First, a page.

Water Update

By John Orr


Several tributaries of the Colorado River get their start in the crags of the Central Colorado mountains. Storied rivers: Blue, Eagle, Roaring Fork and the powerhouse Gunnison. They’ve all faced the footstep of humankind. The mines dotting the slopes, hay fields, ranching, orchards and cornfields bear witness and are now part of the allure of the high country. Folks cast a line, shoot rapids and enjoy the scenery of those waterways.

On September 27, 2017, the International Boundary and Water Commission, United States and Mexico inked Minute 323, the amendment to the 1944 United States-Mexico Treaty for Utilization of Water covering operations on the Colorado, Rio Grande and Tijuana rivers. (The Rio Grande is another of Central Colorado’s contributions to the Western U.S. economy.)

An important part of Minute 323 are environmental flows for the Colorado River Delta. Most everyone knows the river doesn’t reach the sea any longer. Environmental streamflow was initiated under Minute 319 signed by then Secretary of Interior Ken Salazar.

In March 2016 a diverse group of conservationists, biologists, irrigators and government officials effected a release of 100,000 acre-feet of water from Morelos Dam into the dry Colorado River Delta. There was a line of vehicles racing point to point along the river to witness the river’s front. At San Luis Rio Colorado, most of the residents went down to the river to celebrate the return of the river although many had no memory of running water in the sandy channel.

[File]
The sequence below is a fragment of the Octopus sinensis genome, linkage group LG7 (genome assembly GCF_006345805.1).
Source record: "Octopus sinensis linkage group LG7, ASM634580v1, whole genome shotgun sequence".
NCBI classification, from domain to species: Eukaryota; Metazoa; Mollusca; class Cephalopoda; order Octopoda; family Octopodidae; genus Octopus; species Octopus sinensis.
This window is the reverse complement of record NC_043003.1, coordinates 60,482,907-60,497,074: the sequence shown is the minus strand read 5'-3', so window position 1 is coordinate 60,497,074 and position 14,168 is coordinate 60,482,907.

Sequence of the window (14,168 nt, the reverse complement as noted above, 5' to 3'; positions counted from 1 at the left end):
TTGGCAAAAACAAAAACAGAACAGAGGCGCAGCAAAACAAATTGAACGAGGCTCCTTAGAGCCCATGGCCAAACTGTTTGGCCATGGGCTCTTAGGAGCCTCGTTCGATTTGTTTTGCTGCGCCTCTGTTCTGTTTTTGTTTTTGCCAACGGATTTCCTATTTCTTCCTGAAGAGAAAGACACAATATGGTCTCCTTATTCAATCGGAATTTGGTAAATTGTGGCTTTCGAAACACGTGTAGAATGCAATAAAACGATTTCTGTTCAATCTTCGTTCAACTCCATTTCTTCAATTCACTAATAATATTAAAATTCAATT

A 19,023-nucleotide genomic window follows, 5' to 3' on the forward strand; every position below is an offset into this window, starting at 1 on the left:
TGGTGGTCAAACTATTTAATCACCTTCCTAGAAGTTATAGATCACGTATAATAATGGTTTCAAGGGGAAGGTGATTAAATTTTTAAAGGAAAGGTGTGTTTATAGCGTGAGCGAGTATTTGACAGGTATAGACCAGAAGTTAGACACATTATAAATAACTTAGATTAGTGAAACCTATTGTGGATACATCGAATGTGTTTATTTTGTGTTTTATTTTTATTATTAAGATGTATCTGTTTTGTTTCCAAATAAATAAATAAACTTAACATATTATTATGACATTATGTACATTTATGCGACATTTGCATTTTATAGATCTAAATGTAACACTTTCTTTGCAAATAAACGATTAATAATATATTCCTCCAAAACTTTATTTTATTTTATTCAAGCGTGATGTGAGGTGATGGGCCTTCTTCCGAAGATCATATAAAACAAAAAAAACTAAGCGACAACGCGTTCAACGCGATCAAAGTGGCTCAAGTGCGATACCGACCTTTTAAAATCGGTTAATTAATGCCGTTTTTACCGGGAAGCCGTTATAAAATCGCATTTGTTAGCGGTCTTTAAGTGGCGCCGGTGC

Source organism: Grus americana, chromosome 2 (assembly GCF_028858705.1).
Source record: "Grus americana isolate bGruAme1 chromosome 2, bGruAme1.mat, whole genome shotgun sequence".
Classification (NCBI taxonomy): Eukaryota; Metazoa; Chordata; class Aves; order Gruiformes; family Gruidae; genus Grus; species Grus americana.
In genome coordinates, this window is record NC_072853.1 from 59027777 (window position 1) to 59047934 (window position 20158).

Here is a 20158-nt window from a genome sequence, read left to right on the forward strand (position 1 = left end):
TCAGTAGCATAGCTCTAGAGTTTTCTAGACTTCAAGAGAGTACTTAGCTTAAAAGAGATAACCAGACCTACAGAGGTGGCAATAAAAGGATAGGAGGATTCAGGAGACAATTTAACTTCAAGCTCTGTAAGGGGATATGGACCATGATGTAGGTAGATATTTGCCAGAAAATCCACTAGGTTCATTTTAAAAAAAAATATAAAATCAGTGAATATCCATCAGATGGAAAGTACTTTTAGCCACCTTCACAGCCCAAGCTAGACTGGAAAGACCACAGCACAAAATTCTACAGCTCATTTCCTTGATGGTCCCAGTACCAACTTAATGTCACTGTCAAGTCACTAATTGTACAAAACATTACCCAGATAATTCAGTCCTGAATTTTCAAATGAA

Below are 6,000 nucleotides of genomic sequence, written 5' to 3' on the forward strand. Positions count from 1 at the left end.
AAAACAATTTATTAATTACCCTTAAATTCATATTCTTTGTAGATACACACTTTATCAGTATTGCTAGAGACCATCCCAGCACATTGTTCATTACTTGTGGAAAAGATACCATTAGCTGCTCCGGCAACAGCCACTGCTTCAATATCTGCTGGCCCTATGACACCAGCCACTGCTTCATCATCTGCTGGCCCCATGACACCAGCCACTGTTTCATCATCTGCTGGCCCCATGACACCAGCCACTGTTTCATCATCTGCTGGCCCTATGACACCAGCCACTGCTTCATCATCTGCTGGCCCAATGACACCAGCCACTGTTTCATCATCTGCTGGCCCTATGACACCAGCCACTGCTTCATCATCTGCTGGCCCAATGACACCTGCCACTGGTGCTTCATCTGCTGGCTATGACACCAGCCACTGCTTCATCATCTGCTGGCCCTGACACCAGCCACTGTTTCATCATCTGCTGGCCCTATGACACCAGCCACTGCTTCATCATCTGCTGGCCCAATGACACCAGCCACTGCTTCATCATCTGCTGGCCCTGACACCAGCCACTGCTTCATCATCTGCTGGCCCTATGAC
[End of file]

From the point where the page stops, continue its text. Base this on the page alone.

There was a great deal of success from channeling some of the streamflow to restoration sites in the Delta. Within weeks, new growth sprouted – cottonwoods and willows. Much of the diverted water served to replenish groundwater supplies. Wildlife immediately started using the habitat.

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Riding the River Home

By Susan Tweit

In July I spent four days on the Green River, floating the canyons of Dinosaur National Park as a “mind guide” for a trip with Colorado Art Ranch.

Let me say right off, I am not a river-girl. Whitewater does not make my heart sing; in fact, the rumble of a river grinding downhill over rapids scares me.

This particular trip came with a boat-load of grief: my writer/bookstore-owner friend Carol drowned three summers ago on the Green, in Triplet Falls, one of the rapids we would be running. Her husband Terry, an experienced boatman, was at the oars when the boat flipped; everyone made it out but Carol. Terry was joining the Art Ranch trip, determined to return to the river he loved.

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Video: The Call of the River

A Hundred Years of Whitewater Adventure
Produced by Kent Ford (2008 Whitewater Hall of Fame Inductee)
93 Minutes
Performance Video. Durango, Colorado – 2009

Reviewed by Mike Rosso

Most Central Colorado residents are familiar with FIBArk, the big whitewater festival held every summer in Salida. What they may not be aware of is the event’s impact on the sport of whitewater boating in the United States.

Renowned paddler and filmmaker Kent Ford brings that history to life with his new film, Call of the River, which traces the origins of the sport of river running from early canoeing adventures to modern creek boating.

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